Medical Billing Audit
Does your practice have medical billing audit plan, and who is conducting those audits? Some practices believe that internal auditing makes the most sense. After all, audits can be costly, and practices must do everything they can to remain competitive – especially when healthcare systems are consolidating into ever-larger and more powerful organizations.
What’s In an Audit? An audit can take two forms. Prospective audits are performed before claims submission and retrospective audits are performed after claims have been paid. Both forms of audit should be conducted regularly and can be conducted by an internal staff or utilizing outside auditing firm.
In a medical billing audit, billing documentation and coding are two of the most important areas tested. If a bill is undercoded, revenue is lost. If this happens on a consistent basis, even a small mistake can become quite substantial to the practice financially. Overcoded bills generate more revenue than they should, and if discovered, that money must be returned to the payer. If overcoding is discovered by the OIG, the money will be demanded by Medicare, the practice may be fined, and be put on OIG pre-payment review. Transposed CPT numbers or even inaccurate patient data can also result in denied claims. The audit process can identify all these errors.
While it may seem as though an internal audit would be less costly, a medical billing audit requires objective, dedicated resources. With a dedicated internal audit group, audits may be performed on a periodic or even ongoing basis, allowing the organization to continuously adapt its processes for improved accuracy. However, even a dedicated audit staff must be checked, so every practice should have an independent, external audit performed on monthly, quarterly or annual basis.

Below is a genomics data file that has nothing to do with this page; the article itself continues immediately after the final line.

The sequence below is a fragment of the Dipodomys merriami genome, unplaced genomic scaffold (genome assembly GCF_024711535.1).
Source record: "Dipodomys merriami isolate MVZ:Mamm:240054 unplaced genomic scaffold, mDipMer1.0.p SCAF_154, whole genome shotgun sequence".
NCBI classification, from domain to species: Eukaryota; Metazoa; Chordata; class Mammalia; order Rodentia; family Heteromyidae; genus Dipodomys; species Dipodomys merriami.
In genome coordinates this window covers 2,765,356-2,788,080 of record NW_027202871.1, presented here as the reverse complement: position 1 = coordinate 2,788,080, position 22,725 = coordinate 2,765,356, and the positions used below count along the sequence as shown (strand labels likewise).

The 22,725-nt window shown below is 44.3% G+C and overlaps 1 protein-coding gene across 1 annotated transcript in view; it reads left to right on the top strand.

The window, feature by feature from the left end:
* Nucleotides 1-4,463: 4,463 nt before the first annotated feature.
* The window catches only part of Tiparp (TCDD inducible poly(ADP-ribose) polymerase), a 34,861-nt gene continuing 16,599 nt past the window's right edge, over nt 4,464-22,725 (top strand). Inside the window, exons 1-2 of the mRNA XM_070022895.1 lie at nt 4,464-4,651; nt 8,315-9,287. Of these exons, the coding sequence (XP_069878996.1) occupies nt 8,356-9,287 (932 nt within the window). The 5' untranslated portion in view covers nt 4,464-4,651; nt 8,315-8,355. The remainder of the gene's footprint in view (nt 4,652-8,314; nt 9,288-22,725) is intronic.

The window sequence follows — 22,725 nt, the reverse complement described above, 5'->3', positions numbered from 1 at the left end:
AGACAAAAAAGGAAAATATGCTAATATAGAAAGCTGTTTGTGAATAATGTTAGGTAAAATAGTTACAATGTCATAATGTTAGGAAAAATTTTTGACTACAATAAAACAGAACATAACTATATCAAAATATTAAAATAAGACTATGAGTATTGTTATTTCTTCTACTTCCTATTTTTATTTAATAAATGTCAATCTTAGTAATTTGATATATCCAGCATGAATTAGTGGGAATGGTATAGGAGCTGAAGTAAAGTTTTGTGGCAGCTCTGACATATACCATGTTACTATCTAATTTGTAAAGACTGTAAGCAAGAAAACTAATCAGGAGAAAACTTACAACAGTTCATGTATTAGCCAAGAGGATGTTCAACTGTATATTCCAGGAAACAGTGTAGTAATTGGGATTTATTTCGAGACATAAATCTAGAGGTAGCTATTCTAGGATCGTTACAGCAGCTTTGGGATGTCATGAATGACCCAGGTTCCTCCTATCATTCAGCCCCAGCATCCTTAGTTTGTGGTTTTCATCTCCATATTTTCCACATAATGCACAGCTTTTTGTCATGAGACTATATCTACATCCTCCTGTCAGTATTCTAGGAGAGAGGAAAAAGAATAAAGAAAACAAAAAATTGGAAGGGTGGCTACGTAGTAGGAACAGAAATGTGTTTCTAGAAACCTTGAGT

Advantages of External Audits
Medical practice regardless of size, can be a busy place, and often there just aren’t enough hours in the day to attend to the task of a medical billing audit. An external audit review can provide an impartial view as well as providing education, consultation, comprehensive reports and recommendations for improvement.
Whether you choose to perform internal audits or utilizing services of external audit firm for your medical billing audits is something to consider in order to ensure your practice gets objective information about its billing accuracy. An objective audit is a crucial element for any practice and organization as part of compliance program that can help maximize your medical billing and exposure to the OIG audit.